Latest national poll median date: October 20
Projections reflect recent polling graciously made publicly available by pollsters and media organizations. I am not a pollster, and derive no income from this blog.

Monday, May 2, 2011

Final Projection: Campaign Trends

Here is the complete trend graph for this campaign. As previously explained, the discontinuity is due to a change in methodology, so the continuous parts of the lines reflect actual variations in the parties' fortunes. Also, as indicated in the main post about the final projection, the numbers plotted as the final point of each line differ from the final projection, which adds a step in the data crunching.

We can see that the Conservatives started the campaign barely in majority territory, but fell out of it due to a strong start by Ignatieff. (Yes, the Grits were actually doing well in the first week. Weird, huh?) For most of the campaign thereafter, they were teetering between a minority and a majority (if you mentally shift the Tory line before the discontinuity up). Throughout the NDP rise, the Conservatives were quite stable, losing just a handful of seats, as I had predicted. This lands them just outside majority territory in the final projection.

The NDP was in the low 30s for the first 60% of the campaign. It was a few points higher in Québec than in 2008, but that wasn't enough for any seat gains. In the rest of Canada, the NDP was actually lower than its 2008 results through the first half of the campaign! As the NDP wave hit Québec, its projected seat count started increasing at a moderate pace until it got to around 50, just 6 days ago. Then it hit the zone where a big chunk of Québec seats swing almost in unison, and the NDP seat count skyrocketed. The rest is history.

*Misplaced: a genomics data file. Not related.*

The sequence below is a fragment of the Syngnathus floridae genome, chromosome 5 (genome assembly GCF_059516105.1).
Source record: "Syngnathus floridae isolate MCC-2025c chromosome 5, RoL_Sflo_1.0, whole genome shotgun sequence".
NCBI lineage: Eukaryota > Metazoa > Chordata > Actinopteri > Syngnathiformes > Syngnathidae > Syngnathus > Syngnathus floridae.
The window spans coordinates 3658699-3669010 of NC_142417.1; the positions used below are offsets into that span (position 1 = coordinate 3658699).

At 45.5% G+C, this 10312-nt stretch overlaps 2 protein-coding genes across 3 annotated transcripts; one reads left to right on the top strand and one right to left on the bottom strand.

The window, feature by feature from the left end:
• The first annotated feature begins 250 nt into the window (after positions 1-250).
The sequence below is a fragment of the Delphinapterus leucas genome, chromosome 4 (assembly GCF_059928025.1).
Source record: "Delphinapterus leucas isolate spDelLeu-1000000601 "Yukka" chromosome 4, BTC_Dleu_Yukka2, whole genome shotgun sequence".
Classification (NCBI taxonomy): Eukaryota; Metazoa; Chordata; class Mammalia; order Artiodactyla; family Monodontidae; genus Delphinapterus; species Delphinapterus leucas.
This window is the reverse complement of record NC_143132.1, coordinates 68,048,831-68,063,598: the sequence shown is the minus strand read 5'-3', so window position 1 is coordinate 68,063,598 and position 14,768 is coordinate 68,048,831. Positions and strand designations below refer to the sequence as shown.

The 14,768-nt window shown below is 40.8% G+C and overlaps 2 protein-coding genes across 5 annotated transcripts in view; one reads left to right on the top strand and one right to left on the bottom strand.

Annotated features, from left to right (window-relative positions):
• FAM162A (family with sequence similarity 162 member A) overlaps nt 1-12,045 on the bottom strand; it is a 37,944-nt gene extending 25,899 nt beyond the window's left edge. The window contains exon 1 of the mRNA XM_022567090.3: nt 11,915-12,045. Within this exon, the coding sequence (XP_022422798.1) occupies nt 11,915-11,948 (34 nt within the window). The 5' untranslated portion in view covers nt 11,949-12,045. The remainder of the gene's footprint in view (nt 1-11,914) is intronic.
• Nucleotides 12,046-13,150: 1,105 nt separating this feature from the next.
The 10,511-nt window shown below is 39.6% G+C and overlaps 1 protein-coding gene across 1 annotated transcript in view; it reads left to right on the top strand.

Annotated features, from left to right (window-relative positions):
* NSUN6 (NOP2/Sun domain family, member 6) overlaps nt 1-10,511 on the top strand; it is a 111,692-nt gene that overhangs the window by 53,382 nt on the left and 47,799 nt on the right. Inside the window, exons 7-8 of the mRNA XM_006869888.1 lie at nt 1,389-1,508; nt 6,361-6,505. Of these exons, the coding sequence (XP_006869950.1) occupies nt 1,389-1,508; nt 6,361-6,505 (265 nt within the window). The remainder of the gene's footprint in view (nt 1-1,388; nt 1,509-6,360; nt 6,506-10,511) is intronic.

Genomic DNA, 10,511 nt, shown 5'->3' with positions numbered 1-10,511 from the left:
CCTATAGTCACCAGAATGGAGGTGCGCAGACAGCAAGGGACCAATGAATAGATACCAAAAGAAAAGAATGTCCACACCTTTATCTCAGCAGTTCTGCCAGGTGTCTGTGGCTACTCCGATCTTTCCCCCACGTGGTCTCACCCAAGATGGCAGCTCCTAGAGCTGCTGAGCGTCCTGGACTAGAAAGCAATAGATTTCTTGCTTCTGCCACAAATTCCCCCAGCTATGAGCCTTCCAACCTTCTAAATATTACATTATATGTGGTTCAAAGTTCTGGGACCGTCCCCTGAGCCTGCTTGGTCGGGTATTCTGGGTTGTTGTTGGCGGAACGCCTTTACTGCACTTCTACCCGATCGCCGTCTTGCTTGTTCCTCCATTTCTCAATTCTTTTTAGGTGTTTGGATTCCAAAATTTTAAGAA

It's striking how the Liberal and the Bloc lines are almost parallel, though in the first half of the campaign, the Grits were either on the rise or flat, while the Bloc was already trending downward. While Gilles Duceppe's drop can be at least partly attributed to an uninspired and ill-conceived campaign, Ignatieff didn't do too bad of a job. Unfortunately for him, Jack Layton was much better, and enthusiasm for the NDP crowded out the Liberals.

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